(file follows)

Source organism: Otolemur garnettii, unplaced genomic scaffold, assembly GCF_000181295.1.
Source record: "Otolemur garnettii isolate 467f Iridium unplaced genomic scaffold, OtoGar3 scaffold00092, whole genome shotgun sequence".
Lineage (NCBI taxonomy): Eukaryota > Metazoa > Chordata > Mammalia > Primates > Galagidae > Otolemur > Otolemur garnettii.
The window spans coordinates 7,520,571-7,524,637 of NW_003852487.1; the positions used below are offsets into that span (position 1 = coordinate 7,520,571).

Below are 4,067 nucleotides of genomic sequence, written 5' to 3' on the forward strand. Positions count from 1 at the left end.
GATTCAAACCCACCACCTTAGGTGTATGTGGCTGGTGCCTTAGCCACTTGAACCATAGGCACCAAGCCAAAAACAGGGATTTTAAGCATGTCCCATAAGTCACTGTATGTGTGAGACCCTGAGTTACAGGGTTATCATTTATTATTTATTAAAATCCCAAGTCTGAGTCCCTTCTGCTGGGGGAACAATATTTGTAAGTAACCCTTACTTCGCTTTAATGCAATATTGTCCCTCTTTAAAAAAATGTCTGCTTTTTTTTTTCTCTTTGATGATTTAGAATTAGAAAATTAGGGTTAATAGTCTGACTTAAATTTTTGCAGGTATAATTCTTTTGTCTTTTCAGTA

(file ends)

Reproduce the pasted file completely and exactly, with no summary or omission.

Source organism: Otolemur garnettii, unplaced genomic scaffold, assembly GCF_000181295.1.
Source record: "Otolemur garnettii isolate 467f Iridium unplaced genomic scaffold, OtoGar3 scaffold00092, whole genome shotgun sequence".
Lineage (NCBI taxonomy): Eukaryota > Metazoa > Chordata > Mammalia > Primates > Galagidae > Otolemur > Otolemur garnettii.
The window spans coordinates 7,520,571-7,524,637 of NW_003852487.1; the positions used below are offsets into that span (position 1 = coordinate 7,520,571).

Below are 4,067 nucleotides of genomic sequence, written 5' to 3' on the forward strand. Positions count from 1 at the left end.
GATTCAAACCCACCACCTTAGGTGTATGTGGCTGGTGCCTTAGCCACTTGAACCATAGGCACCAAGCCAAAAACAGGGATTTTAAGCATGTCCCATAAGTCACTGTATGTGTGAGACCCTGAGTTACAGGGTTATCATTTATTATTTATTAAAATCCCAAGTCTGAGTCCCTTCTGCTGGGGGAACAATATTTGTAAGTAACCCTTACTTCGCTTTAATGCAATATTGTCCCTCTTTAAAAAAATGTCTGCTTTTTTTTTTCTCTTTGATGATTTAGAATTAGAAAATTAGGGTTAATAGTCTGACTTAAATTTTTGCAGGTATAATTCTTTTGTCTTTTCAGTA